Apologies for the lengthy answer. I have studied this exact problem in depth for the last 8 years or so, am passionate about the topic, have put significant thought into it, and hope that you'll find some of my experiences to be relevant to your situation.
For full disclosure, I should point out that I have created a test design tool called Hexawise so I ...
The case of pairwise is most compelling when the combinatorial problem is so large that exhaustive testing is infeasible, e.g. when exhaustive testing is orders of magnitude more expensive than pairwise testing. It sounds as if that is not the case for your situation.
Alternatively, you can make both of the these points:
it is worthwhile to find ways to ...
"The value of any practice depends on its context"
N-wise testing is a technique, not a silver bullet to solve any problem.
It's your responsibility as a professional to analyze how to best approach a specific problem.
Take the example of a pairwise analysis:
valid name, valid password
valid name, invalid password
invalid name, valid password
There are tools that will generate a set of tests that cover every combination at least once without hitting all possible combinations (these work on the principle that most bugs will be surfaced by exercising pairs of settings).
Since the feature hasn't gone live, your business analyst is probably your best reference for the combinations that are most ...
If at all possible, this would be an ideal test to automate. If you decide to do that, below is an article by James Bach and Patrick Schroeder that is illuminating. The core idea of the article is that selection of a good pairing algorithm is not straightforward and a simple randomization approach is a good technique for getting effective coverage, whether ...
This is not a safe assumption for at least 2 reasons:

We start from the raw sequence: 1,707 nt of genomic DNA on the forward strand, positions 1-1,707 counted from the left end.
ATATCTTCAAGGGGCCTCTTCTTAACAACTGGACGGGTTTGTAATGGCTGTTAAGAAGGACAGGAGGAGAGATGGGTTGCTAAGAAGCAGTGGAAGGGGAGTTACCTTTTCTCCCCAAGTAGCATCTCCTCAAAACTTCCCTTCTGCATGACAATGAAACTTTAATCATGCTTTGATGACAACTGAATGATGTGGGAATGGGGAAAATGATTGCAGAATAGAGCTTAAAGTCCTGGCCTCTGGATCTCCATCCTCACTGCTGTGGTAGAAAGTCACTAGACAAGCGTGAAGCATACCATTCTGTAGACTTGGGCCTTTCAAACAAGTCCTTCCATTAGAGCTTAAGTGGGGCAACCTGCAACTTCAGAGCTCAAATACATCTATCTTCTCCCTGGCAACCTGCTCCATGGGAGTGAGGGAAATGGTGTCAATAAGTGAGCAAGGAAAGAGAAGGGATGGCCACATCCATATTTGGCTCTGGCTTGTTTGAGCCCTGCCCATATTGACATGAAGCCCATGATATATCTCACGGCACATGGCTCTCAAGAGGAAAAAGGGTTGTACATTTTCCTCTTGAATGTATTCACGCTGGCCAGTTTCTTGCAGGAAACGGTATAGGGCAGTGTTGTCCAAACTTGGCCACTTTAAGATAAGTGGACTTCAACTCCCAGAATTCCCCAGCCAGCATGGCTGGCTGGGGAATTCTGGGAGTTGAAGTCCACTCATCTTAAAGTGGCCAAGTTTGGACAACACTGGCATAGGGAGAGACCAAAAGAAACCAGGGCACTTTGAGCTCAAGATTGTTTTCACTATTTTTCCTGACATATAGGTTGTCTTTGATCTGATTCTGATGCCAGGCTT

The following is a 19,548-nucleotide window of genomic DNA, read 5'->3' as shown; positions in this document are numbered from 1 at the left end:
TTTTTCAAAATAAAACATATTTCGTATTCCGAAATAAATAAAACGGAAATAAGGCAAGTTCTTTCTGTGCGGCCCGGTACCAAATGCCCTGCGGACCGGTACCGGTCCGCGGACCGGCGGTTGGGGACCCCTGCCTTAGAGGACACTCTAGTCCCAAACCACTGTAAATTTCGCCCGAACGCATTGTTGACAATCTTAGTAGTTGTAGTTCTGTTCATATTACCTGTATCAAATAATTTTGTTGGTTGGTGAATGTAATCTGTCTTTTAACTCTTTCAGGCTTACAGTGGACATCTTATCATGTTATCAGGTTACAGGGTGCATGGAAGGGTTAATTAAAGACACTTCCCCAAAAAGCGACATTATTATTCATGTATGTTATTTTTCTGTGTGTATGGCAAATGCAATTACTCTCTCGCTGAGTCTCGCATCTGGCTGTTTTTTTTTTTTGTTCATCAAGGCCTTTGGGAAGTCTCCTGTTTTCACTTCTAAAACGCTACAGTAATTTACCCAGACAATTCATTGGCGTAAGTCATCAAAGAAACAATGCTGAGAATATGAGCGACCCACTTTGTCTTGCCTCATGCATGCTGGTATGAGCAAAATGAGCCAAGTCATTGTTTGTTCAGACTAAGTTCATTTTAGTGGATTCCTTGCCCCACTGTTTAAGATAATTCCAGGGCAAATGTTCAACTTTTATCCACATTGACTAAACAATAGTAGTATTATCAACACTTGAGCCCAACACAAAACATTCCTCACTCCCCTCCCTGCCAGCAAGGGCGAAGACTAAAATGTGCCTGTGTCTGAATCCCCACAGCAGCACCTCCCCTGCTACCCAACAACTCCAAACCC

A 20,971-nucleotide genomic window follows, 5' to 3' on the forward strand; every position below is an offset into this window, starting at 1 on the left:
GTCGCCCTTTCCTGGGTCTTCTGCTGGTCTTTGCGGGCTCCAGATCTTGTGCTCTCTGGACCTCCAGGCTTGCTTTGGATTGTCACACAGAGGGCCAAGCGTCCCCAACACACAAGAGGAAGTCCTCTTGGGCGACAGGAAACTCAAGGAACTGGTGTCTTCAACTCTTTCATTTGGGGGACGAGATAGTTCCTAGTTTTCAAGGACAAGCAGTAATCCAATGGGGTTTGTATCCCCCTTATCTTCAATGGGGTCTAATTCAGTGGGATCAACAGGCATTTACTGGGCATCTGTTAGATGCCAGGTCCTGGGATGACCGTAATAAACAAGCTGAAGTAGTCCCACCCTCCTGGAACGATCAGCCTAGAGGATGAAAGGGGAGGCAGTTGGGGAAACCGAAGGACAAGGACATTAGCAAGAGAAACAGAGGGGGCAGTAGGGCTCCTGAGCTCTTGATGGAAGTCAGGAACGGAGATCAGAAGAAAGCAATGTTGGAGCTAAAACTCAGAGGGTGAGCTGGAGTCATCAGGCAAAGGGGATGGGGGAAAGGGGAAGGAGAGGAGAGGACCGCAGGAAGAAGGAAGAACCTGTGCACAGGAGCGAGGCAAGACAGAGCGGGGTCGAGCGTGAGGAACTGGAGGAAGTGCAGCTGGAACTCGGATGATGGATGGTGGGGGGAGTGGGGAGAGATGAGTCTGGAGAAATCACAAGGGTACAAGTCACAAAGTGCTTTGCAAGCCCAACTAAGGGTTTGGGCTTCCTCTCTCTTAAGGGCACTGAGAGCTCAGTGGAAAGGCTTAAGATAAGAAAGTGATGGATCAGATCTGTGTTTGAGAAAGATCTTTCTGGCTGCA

The code can change over time, and unless you can track it and remember you basic assumptions you are taking an unnecessary risk.
The same code snippet can see different input values under different modules (see the Ariane 5's same horizontal acceleration module as that of Ariane 4 but different ...
I read once this paragraph in the Django (Python framework) tutorial about repeating testing and it definitely convinced me:
When testing, more is better:
It might seem that our tests are growing out of control. At this rate there will soon be more code in our tests than in our application, and the repetition is unaesthetic, compared to the elegant ...
Pair Testing :
Pair testing is a collaborative effort, versus a single-person testing effort. Typically, one of the team members is a tester and the other is either a developer or a business analyst. Please refer this below link. (https://blog.testlodge.com/what-is-pair-testing/)
Pair testing helps in indentifying the ...
First of all, this is NOT a combinatorial testing problem. Combinatorial tests are based on 2 or more input parameters that accept multiple argument values.
In this case, you have a single argument which is the barcode. Your problem is a permutation problem. Essentially, you are attempting to explore various permutations of the Code 128 barcode format.
What is Pair testing?
Pairwise testing is a practice where two team members are sitting together to test the software application on the same machine. The team members for pair testing can be a tester- developer, tester-tester, tester-business analyst.
The Outcome of Pair testing
How I would approach the task. I wouldn't use pairwise technique. I would rather use Equivalent Partitioning technique. Since we're testing a finite set of rules (we do not have 100000 rules one for each route) I would concentrate not on the combinations but on the states (the more abstract the states are - the better).
Treat you rule engine as finite ...
I believe this post and associated links over on Stack Overflow give a pretty comprehensive treatment on those and other techniques - https://stackoverflow.com/questions/22595283/orthogonal-and-combinatorial-testing-techniques
The short answer is that an equilateral triangle is also an isosceles triangle.
Because you have the least restrictive check first, that check will identify all your equilateral triangles as isosceles triangles.
This is a pretty good example of why it's not a good idea to combine multiple checks into a single code routine: you aren't necessarily checking ...